You may have read in the national press about Sandi, a ginger tom, when he failed to come home his owners searched high and low in their town of Portsmouth. Posters were put up, leaflets handed out but there was no sign. Three days later they received the call they had been hoping for, Sandi was safe... in Bilbao, Spain. Sandi had managed to stow away on a P&O ferry. The Pride of Bilbao. Brian Rees an officer on the ferry said " Since he's been found he's been treated like a VIP - he's had a cabin to himself for the return journey and been dining on chicken and salmon. I think most of the crew have had a cuddle - they'll be sad to see him go". Sandi being microchipped has been absolutely key to his return

Microchipping is vital to ensure a return of your cat if he ever does go missing and comes to our attention of cat rescues like ourselves or the vets or rspca who all have scanners. Most vets will provide access to a microchip scanner on request, and all rescue charities will scan a new arival automatically in the hope of tracing its owner

The procedure is simple and takes only a few seconds and lasts the complete lifetime of the cat. The microchip is about the size of a grain of rice, so it is easily inserted just under the loose skin of the scruff - an area just in front of the shoulder blades. The scruff is where the mother cat picks up their kittens and carries them around, so it is a very flexible and tough area, and the microchip causes no discomfort to the cat at all. The procedure is no more painful than an injection

Each microchip has a barcode with a unique number linked to a database containing details of the pet as well as the owners contact details. A hand-held scanner passed over the cats' neck and shoulders will pick up this barcode, a simple phone call to the database can ascertain the owner's details and the pet can quickly be returned home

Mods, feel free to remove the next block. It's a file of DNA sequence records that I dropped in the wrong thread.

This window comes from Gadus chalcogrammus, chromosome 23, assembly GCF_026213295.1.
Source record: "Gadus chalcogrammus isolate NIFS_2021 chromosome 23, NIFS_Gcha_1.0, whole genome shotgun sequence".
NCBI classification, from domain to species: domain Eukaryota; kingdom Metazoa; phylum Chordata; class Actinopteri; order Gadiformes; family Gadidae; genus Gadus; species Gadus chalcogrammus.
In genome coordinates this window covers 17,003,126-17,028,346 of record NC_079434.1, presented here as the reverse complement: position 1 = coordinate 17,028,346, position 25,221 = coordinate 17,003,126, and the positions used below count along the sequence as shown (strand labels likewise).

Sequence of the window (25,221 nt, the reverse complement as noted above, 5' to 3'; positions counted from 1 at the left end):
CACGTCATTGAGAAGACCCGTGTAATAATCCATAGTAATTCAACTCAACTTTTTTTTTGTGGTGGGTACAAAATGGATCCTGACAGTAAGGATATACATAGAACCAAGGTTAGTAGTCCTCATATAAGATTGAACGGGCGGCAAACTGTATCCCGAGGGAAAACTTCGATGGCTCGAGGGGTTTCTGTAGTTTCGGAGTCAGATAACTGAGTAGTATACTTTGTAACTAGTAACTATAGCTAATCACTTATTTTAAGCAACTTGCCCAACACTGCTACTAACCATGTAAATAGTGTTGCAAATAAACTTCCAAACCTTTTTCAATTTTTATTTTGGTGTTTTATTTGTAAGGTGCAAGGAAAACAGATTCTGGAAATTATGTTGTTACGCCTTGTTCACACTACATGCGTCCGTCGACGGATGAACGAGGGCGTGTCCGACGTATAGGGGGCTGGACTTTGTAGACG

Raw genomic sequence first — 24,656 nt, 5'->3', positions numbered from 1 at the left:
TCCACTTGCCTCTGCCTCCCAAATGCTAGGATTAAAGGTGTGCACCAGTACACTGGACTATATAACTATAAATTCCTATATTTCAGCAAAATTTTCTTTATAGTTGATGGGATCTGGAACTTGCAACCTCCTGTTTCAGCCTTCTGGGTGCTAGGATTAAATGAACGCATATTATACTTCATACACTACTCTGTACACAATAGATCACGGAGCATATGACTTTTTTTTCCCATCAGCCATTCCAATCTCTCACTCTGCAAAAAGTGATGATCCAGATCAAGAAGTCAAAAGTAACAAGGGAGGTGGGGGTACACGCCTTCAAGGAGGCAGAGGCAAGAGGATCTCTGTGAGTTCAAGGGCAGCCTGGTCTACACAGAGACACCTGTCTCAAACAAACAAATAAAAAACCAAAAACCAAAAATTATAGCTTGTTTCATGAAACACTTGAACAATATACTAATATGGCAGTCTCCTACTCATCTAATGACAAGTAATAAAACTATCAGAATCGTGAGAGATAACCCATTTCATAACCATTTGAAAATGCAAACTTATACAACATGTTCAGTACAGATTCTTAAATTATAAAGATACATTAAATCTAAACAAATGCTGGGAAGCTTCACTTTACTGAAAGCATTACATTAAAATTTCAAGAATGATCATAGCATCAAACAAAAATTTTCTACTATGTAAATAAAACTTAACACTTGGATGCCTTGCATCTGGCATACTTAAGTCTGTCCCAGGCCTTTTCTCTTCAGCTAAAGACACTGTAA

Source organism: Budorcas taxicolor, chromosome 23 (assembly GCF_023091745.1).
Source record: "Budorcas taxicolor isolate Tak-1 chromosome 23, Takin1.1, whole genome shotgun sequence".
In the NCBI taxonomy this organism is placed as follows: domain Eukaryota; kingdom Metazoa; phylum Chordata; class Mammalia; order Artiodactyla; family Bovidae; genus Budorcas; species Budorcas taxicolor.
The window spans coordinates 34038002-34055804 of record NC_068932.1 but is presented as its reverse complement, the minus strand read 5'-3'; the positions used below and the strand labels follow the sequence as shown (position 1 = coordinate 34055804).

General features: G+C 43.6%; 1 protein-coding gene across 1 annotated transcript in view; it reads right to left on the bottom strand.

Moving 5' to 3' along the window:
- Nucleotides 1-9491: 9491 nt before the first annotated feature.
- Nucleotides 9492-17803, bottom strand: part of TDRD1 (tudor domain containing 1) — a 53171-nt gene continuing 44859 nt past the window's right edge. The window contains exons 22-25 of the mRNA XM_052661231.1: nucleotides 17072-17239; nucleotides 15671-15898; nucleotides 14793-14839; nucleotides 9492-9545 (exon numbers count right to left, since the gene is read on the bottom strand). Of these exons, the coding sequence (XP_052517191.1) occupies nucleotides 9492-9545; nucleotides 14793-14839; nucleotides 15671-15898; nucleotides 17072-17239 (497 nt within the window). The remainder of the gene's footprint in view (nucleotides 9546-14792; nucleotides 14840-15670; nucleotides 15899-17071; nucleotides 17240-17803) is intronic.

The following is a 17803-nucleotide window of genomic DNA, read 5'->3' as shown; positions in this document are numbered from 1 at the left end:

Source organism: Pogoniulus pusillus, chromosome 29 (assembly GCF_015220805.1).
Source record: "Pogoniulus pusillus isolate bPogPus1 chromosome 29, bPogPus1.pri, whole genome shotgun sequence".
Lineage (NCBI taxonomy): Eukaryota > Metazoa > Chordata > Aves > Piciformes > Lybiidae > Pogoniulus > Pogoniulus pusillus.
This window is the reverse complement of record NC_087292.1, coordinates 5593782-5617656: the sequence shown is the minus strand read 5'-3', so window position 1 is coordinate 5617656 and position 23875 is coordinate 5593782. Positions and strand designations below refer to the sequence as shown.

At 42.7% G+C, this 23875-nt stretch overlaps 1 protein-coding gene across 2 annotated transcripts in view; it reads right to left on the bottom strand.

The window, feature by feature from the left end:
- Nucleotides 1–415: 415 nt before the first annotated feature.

Although microchipping provides an excellent method of reuniting cats and their owners, the system is dependent on owners keeping their records on the national database up to date – for example, if they move home or change phone number. Owners should check their certificate which will tell them how to do this

Microchipping offers cats a safe method of identification which can be more reliable than other forms of identification such as collars that can get removed, snagged or lost. However, if you do choose to put an ID collar on your cat, it is important to make sure it is a quick release safety version and that it is correctly fitted

Cats Protection is a member of a Microchip Advisory Group (MAG), aiming to improving the standards of microchipping across the UK

Cats Protection is also a member of the Microchipping Alliance which is currently campaigning to make permanent identification (microchipping) compulsory for dogs and raise public awareness of the benefits of microchipping to cats and other companion animals